Wait... can your pooch even smell treats? It would be sad if you could never smell the delight of freshly baked chocolate chip cookies as you got home, so could that be the case for your pup?
Signs Your Dog is Smelling Something
If your pup walks into your house and is, in fact, smelling something, you'll notice a few things. You'll definitely notice them sniffing away. That's your dog's way of understanding what's going on around them! You might also notice them putting their ears up or pacing if they are not sure what the smell is. If they really don't like what they smell, they might feel threatened or start barking. However, most likely, if there's food involved, they will start drooling or wagging their tail at you to try and get a taste!
If your dog sees and smells food, get ready for begging. Dogs seem to have a funny obsession with human food. Though dogs' taste buds are not as sensitive as a human's, they might see you enjoying food, smell it, and want to try some too. So, they resort to begging. They might try to jump up, do tricks, wag their tail, or even whimper or whine to get your attention if they want want you're having.
- Wag tail
- Ears up
- Jumping up
- Doing tricks
History of Dogs Smelling Sweets
Historically, the world has had a long love affair with sugar. Consumption of sodas, candy, and baked goods are a constant topic of debate today, as some countries face obesity epidemics. Humans definitely love their sugar, and they don’t seem to be slowing down anytime soon.
Regarding dogs and food, pups are descended from wolves, and they have been omnivores for a very long time. They eat a lot of meat, which is good for them, but it doesn't mean that they love salt all the time. They also love sweets! Probably because at some point, dogs in the wild ate fruit and tasted how delicious it was. Honestly, though, how many dogs will turn down any type of food? Not many!
A former dog-owner recently talked about coming home from a trip to Europe last year and seeing dogs sniffing people’s bags at the airport. At first, you might think they were drug-sniffing dogs, but no - they were actually there to sniff for candy.
Officials wanted to make sure that no one was bringing back huge amounts of European chocolate to the U.S. and reselling it without paying fees, according to this source. So, if dogs are being used for this at airports, it’s pretty safe to say they probably can smell sweet things, but what does the science say?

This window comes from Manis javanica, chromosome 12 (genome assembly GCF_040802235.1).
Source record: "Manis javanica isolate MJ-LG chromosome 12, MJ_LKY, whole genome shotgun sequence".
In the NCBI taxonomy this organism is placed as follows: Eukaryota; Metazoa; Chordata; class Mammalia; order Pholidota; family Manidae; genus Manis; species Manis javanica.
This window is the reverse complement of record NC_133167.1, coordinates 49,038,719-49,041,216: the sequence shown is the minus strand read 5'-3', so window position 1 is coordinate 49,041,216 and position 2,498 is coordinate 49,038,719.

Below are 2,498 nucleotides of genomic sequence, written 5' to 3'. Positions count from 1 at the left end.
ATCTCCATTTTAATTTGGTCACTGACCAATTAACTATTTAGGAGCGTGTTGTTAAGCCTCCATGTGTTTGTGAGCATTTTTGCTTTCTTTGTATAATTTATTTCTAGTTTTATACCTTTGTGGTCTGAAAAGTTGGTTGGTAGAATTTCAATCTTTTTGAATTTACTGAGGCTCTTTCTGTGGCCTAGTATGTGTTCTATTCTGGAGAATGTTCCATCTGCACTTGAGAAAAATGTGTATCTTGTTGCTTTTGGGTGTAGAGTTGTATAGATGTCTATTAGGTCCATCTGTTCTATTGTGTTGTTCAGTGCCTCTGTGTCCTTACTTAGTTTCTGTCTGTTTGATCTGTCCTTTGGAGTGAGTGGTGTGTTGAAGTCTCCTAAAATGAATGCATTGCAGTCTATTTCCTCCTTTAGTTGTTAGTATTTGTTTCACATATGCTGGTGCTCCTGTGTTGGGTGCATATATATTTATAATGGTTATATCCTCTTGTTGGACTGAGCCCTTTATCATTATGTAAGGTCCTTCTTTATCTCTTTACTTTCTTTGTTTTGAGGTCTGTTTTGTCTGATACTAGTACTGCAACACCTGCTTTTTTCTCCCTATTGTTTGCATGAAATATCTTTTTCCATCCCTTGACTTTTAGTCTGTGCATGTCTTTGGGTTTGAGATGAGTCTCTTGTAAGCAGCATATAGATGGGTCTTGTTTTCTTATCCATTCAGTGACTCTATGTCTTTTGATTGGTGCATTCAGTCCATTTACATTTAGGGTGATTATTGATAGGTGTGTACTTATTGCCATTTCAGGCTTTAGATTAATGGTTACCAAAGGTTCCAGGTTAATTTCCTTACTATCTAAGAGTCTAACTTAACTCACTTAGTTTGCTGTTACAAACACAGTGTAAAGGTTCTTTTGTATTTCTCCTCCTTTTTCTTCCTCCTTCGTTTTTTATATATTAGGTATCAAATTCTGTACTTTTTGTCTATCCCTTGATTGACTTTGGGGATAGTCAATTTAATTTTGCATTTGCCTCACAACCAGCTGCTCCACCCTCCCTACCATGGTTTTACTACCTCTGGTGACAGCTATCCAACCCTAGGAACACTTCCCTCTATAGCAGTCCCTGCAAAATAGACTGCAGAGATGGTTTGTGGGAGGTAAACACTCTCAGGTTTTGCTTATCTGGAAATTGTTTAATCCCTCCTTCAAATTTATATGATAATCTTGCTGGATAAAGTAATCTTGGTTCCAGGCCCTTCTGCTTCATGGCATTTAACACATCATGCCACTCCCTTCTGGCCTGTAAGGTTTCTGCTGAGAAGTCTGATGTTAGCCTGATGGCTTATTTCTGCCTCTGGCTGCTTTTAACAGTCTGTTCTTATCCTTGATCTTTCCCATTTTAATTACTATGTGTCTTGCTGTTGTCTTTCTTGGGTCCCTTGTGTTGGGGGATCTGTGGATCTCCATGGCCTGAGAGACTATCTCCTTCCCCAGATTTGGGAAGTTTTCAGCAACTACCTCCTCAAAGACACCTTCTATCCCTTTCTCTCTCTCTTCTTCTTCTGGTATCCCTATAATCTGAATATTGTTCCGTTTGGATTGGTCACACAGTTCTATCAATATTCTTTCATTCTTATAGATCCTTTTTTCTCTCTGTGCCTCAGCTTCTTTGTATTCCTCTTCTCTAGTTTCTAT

Science Behind Dogs Smelling Sweets
According to the American Kennel Club, dogs can taste the same four groups humans can; sweet, salty, bitter, and sour. So, if they can taste sweet things, you would think they’d be able to smell them too, right? Dogs have 220 million olfactory receptors, so it wouldn’t be hard to imagine that they can smell sweet things.
According to the InSitu Foundation, because dogs have such a sensitive sense of smell, they actually smell things differently than you do. For example, if you walk into your house and smell a cake baking, you’ll probably be able to easily identify what flavor it is.
However, your pup might not think “mmm, funfetti cake.” They might actually be smelling the individual ingredients in the cake - we mean the sugar, flour, eggs, and so on. So, can they smell sweet things? Sounds like it, because of their crazy amazing sense of smell. Your only issue now might be curbing the begging from a pup looking for a sweet treat!
Training Your Dog Not to Beg for Sweets
A dog begging for some of your food can be as equally cute as it is annoying. It can also be very, very unhealthy for their stomachs depending on the type of food. Dog trainer Cesar Millan has several words of advice to curb begging.
The first thing he mentions is keeping in mind that you already feed your dog, so they are well fed, they aren’t starving. So, don’t worry about that. His key piece of advice is being consistent with how you treat begging. If you don’t want your dog to beg for food, do not ever feed them from the table and make sure your family and friends do the same. It can only take one weak link to derail training.
Also, be sure you ignore your pooch’s begging. Dogs are seeking attention from you all the time, and your dog might think what they are doing is good if you give them attention. So, curb the positive reinforcement. It might take awhile, but eventually, they’ll get the message and realize it’s not a worthwhile effort.
So, can your pup smell sweets? It looks like they probably can!
Safety Tips for Having Sweets Around Dogs:
Realize that your pooch will be attracted to the smell of your sweets.
Keep them far out of reach from your dog.
Watch your dog for sometime after if they have scarfed down a bunch of sweets, and call your vet if there was any chocolate in them.